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Exposure Therapy for Fearful Dogs

Adrienne is a certified dog trainer and former veterinarian assistant who partners with some of the best veterinarians worldwide.

Exposure therapy is commonly used to mitigate human fears and phobias, but did you know it is used with dogs as well?

Exposure therapy is commonly used to mitigate human fears and phobias, but did you know it is used with dogs as well?

Can exposure therapy be used for dogs? How is exposure therapy different from systematic desensitization? Let's first take a closer look at how fear affects dogs.

Why Is My Dog Fearful?

Fearful dogs tend to use avoidance to keep themselves safe. For instance, if your dog is afraid of thunder, he'll likely panic, move away, and hide in the closet.

Dogs don't do this rationally, rather, it's an immediate response triggered by their brain. This is a good thing; after all, fear is helpful when a dog faces danger as it allows him to react quickly, and ultimately, it's what helps with self-preservation. But when fear affects the dog's everyday life and leads to chronic stress, it can become quite harmful and disabling.

What Part of the Brain Controls Fear?

What happens when a dog becomes fearful? When a dog is stressed, his fight-or-flight response is activated by the amygdala, an almond-shaped part of the brain that acts as an interpreter of information that comes from the senses and is responsible for a variety of chemical responses that allow the dog to react quickly and escape danger.

How Do Fearful Associations Form?

The amygdala also forms associations from past experiences, so that the next time the dog is presented with the scary stimulus, he will automatically experience a fear response. This happens to humans as well.

You may be walking on the road one day and an off-leash black dog comes towards you, sniffs you and then bites you in the leg. Next time you see a black dog, you'll be likely to feel a strong fear response. Most likely, you would leave the area in hopes of not encountering the dog. On top of that, your fear may become so paralyzing and maladaptive that you avoid any dogs—even the friendly ones—and take different routes to avoid walking near parks.

This avoidance behavior may then put down roots and persist for the rest of your life simply because the amygdala stores memories and emotions so you'll be able to recognize similar events in the future so you can avoid them and stay safe.

How Is Avoidance Behavior Reinforced?

The fact is, avoidance behaviors are very reinforcing. Because escaping from the trigger reduces levels of stress and anxiety, this behavior is reinforced through negative reinforcement. You can almost hear a sigh of relief when the dog scared of the vacuum runs to the basement or when the person who fears flying misses his flight! Ahhhh . . . it feels so good to not face the trigger and feel safe! However, people and dogs do not learn anything about their fears when they practice avoidance behaviors.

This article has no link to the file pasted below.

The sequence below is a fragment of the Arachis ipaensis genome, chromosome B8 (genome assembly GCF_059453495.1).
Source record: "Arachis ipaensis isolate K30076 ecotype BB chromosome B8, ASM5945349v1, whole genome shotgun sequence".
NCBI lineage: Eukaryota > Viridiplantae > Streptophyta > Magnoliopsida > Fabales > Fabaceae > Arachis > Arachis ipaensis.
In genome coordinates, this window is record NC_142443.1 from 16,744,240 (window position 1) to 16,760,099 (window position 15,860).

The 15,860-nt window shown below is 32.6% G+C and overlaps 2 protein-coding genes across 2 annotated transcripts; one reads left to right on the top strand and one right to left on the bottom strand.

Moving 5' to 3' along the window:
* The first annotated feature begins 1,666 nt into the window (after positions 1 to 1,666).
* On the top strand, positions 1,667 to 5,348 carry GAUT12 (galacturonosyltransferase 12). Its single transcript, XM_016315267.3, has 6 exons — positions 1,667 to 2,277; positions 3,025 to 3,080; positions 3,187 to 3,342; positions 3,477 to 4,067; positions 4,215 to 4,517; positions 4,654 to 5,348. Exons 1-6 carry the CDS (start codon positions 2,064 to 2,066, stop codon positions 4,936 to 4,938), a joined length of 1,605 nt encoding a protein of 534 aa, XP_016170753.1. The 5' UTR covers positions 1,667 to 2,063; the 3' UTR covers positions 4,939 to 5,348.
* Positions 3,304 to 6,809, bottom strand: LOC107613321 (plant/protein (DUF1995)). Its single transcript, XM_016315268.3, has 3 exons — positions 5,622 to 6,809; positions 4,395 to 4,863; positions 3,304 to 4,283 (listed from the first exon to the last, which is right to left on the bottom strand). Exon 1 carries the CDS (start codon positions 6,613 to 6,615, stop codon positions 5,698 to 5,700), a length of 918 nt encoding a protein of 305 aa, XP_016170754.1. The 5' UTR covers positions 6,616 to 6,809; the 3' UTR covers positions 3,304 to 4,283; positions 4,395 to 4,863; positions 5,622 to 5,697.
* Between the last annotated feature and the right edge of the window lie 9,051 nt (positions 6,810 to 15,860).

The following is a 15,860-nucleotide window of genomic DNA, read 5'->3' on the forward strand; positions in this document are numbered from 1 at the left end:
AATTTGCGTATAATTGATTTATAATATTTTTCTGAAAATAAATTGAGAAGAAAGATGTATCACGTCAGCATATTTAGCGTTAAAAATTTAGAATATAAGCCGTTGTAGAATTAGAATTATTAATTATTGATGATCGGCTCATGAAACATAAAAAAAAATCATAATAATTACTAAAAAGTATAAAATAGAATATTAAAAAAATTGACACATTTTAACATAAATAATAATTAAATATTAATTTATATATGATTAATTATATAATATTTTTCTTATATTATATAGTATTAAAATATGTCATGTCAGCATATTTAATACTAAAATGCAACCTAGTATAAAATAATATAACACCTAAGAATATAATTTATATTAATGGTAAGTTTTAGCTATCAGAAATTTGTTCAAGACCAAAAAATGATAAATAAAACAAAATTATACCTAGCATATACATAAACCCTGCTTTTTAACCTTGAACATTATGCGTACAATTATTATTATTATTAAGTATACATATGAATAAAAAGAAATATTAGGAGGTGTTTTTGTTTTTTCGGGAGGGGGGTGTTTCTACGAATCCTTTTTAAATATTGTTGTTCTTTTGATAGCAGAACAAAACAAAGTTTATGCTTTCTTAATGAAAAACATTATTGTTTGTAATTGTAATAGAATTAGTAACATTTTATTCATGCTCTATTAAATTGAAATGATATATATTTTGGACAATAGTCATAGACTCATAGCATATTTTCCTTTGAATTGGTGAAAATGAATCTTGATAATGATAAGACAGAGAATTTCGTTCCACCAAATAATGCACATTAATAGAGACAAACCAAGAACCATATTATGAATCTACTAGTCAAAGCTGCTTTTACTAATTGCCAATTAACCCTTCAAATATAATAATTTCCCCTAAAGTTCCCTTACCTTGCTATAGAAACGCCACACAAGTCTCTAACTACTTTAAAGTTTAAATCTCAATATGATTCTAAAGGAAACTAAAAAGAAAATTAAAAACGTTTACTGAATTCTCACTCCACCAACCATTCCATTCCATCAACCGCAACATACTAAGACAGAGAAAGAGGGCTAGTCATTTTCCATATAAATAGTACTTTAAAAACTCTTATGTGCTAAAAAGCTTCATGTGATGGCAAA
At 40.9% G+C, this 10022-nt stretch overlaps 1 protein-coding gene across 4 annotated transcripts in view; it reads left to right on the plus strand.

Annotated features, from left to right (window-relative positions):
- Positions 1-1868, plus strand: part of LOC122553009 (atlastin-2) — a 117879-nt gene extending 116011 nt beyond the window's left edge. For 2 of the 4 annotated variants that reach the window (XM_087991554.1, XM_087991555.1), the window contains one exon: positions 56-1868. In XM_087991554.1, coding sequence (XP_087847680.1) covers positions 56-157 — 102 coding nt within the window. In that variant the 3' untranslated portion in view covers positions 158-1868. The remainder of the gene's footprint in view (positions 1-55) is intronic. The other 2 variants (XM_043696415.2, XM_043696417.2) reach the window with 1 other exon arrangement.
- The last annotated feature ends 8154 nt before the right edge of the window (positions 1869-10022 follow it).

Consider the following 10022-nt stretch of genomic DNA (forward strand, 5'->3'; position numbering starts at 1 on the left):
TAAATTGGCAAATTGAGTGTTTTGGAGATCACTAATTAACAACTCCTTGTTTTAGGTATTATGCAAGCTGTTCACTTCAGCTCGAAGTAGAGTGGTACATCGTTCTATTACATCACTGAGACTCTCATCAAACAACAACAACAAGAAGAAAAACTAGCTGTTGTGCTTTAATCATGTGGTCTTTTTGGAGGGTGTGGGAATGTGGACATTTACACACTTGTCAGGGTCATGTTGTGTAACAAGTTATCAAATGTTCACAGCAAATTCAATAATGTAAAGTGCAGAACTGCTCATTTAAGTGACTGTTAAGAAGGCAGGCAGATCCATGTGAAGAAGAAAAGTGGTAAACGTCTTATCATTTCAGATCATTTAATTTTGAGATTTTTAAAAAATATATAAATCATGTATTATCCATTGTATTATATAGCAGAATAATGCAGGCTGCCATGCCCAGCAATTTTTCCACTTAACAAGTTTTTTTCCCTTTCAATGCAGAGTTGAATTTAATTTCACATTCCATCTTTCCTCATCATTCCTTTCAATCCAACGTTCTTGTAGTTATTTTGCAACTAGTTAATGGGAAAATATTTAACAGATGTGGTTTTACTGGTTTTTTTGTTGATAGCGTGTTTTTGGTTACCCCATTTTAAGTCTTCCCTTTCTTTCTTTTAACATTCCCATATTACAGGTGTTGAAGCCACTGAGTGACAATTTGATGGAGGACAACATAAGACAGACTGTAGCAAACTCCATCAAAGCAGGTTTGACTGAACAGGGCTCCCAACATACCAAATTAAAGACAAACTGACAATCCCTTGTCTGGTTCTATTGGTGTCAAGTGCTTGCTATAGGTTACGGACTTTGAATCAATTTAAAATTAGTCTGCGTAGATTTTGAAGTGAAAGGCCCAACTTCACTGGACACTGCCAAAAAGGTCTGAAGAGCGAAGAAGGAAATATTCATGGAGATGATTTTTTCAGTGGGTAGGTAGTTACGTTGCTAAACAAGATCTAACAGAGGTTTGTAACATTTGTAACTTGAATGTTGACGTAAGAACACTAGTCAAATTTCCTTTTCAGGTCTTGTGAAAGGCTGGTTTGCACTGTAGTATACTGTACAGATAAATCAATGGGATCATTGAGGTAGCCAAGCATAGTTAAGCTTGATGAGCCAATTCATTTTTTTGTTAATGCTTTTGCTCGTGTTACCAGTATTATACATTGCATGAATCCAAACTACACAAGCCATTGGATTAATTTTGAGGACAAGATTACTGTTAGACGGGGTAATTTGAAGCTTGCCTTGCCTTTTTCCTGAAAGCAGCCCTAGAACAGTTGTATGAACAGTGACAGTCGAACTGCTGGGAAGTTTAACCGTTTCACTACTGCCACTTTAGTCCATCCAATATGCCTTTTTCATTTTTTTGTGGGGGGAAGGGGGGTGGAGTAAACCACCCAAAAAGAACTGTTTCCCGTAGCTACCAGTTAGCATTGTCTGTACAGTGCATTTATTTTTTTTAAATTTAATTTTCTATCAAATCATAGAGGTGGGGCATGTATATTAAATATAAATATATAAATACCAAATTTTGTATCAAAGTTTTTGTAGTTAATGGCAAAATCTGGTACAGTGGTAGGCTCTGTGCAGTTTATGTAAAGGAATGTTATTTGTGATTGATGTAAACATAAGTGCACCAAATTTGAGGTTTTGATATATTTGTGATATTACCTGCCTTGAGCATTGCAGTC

How Can You Help a Fearful Dog?

Because they always avoid exposure to the trigger that causes them fear, they never have a chance to realize that that trigger ultimately doesn't pose any danger to them. This explains why people or dogs left to their own devices often never see any progress. Weeks, months or years may go by, and avoidance behaviors persist.

So, what can be done to help people and dogs face their fears and learn that there's really no harm? Simple—all they have to do is re-train their amygdala. Because the amygdala learns from experience, it can be trained to form new memories and associations. Only through facing the fear will the amygdala learn that it doesn't need to be so worked up and reactive. And how is this accomplished? Through exposure therapy, which we examine more in detail below.

Exposure Therapy for Dogs

As the name implies, exposure therapy consists of confronting one's fears repeatedly until the fear subsides. As we have seen, avoidance is often what fuels fears and phobias. By taking flight and escaping, dogs strengthen and maintain the associations between the trigger and the fear since avoidance behaviors are ultimately rewarded by the reduction of anxiety.

Why Exposure Therapy Works

To see progress, this past association—that is, the stimulus-response conditioning—needs to be undone. This is doable! After all, Pavlov's dogs could be un-conditioned to salivate at the sound of the bell by simply no longer being providing food along with that stimulus. With a fearful dog though, the process may take longer, as we aren't simply dealing with a neutral stimulus (the bell) that has been given a positive meaning (associations with food), but one that has had negative connotations that are quite established. This is where exposure therapy comes into play.

Forming New Memories

According to an anxiety coach, exposure therapy activates the amygdala, and with repetition, an individual develops new memories so that life is no longer be disrupted by phobias and anxiety attacks (or at the very least, is much more manageable).

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How Habituation Helps

When working on exposure therapy with dogs, the aim is to gradually accustom the dog to the trigger and help him habituate to it. Habituation takes place when the trigger produces a decreased response. Basically, a dog's behavioral and sensory responses diminish over time. It's as if the dog's nervous system starts to get bored by the whole situation. According to Psychiatric Times, the process is similar to getting used to cold water in the ocean. When you first dip your leg in, it may feel cold, but as you immerse yourself more, you eventually acclimate to the temperature.